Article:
Water rights is among the most important applications for flumes and flow rate measurements. Most municipal governments around the world, including those in North America, require flow measuring devices to be implemented in all water rights flows. One of the best options for these measurements is installing a flume, but you need to make sure that you’re utilizing the right kind. Learn about the top flumes for water rights applications.
The first step is to determine which type of flume would be best for your water rights flow channel conditions. The most common type of flume is the Parshall flume. This flume was originally developed for measuring irrigation flows, and it has undergone significant research into its functionality for more than a century. Parshall flumes feature a notable hourglass design that works to accelerate the flow through the throat to the point of measurement. You’ll find many sizes available as well as equation adjustments in case some problems arise.
The other common type of flume for water rights applications is the cutthroat flume. This flume was originally designed by the U.S. Department of the Interior’s Office of Water Resources Research, so it’s specially designed for water rights applications. It can operate in free and submerged flow conditions, and the vertical sidewalls can handle a wide range of flows. Put simply, it’s basically a Parshall flume with the throat section removed, hence the name.
Once you’ve figured out the kind of flume that works best for your water rights channel, you’ll need to determine what kind of material you need to utilize. The most common material is galvanized steel. The most appealing aspect of this material is its initial cost. The material itself is quite affordable compared with other options, but that’s typically where the financial benefits end. You’ll need to consider what gauge of sheet you want to use based on the size of the flume you need. For example, small flumes typically need 14-gauge sheet, while larger flumes need 12-gauge sheet in most cases.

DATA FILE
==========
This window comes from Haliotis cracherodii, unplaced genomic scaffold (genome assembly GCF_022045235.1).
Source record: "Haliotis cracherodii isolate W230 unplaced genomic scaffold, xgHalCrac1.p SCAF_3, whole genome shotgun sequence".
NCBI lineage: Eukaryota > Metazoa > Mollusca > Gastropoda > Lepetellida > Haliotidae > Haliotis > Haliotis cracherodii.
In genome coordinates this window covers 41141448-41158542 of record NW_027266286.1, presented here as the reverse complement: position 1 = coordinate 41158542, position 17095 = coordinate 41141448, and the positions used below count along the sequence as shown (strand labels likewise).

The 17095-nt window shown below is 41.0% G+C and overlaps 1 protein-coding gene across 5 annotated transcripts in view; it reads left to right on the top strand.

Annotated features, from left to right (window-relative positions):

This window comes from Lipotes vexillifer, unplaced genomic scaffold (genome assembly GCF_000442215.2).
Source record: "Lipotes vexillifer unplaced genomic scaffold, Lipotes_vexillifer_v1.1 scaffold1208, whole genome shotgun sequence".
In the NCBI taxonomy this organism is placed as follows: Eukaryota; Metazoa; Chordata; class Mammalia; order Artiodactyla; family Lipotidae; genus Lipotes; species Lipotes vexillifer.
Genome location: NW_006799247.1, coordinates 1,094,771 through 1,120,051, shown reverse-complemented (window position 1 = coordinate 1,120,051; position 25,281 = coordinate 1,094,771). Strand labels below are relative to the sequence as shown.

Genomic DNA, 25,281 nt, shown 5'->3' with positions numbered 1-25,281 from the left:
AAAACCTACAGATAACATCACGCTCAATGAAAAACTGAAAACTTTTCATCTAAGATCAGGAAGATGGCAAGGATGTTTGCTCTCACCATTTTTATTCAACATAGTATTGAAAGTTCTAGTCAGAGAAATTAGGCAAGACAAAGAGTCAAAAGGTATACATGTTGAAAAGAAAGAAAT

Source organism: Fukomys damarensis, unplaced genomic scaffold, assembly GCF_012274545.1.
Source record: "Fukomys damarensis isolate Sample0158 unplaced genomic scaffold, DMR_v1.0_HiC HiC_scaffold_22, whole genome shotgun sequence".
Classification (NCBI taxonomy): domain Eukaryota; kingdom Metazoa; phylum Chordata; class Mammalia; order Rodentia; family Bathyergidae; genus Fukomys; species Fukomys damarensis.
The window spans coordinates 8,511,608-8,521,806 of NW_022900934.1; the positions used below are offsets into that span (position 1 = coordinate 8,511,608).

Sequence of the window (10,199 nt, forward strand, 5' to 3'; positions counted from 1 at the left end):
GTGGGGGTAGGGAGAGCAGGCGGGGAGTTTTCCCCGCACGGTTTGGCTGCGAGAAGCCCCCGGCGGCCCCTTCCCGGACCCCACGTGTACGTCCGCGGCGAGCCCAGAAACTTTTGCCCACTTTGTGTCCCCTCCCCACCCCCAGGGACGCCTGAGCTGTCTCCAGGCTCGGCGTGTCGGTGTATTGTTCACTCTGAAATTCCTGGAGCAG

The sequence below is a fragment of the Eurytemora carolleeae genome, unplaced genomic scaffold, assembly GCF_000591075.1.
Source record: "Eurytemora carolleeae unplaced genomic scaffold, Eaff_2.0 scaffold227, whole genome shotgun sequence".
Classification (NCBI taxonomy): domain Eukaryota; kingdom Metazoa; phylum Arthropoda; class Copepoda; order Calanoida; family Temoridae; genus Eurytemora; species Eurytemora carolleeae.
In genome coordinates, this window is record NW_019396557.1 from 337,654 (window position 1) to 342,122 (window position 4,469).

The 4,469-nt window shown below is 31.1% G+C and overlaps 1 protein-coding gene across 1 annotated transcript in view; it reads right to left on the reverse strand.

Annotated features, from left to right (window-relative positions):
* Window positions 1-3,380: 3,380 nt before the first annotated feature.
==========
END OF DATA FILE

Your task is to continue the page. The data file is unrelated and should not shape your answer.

Alternatively, you could opt for fiberglass construction. While fiberglass is a bit more costly in terms of raw materials, it tends to lead to more savings in the long run. Fiberglass is almost half the weight of galvanized steel, so installation tends to be much easier. Additionally, fiberglass flumes are constructed using master molds that are completely seamless, allowing them to be more dimensionally exact. Finally, fiberglass is typically self-cleaning, so you won’t have to perform much maintenance after initial construction.
After you’ve picked the type of flume you need and its construction material, you’ll still need to determine its size. For the most part, it’s generally best to opt for something that’s a bit larger than what your allotted water right is. This is the best way to compensate for peaking factors you may encounter. Even so, it’s common for water rights flumes to have reduced heights compared with other flume applications.
Water Rights Flumes and Tracom
If you’re looking for the top flumes for water rights applications, Tracom has got you covered. You’ll find various styles and materials offered by Tracom, with a wide variety of sizes available as well. You can even work with our design team to customize a flume that fits your unique flow channel conditions. Contact us today to learn more.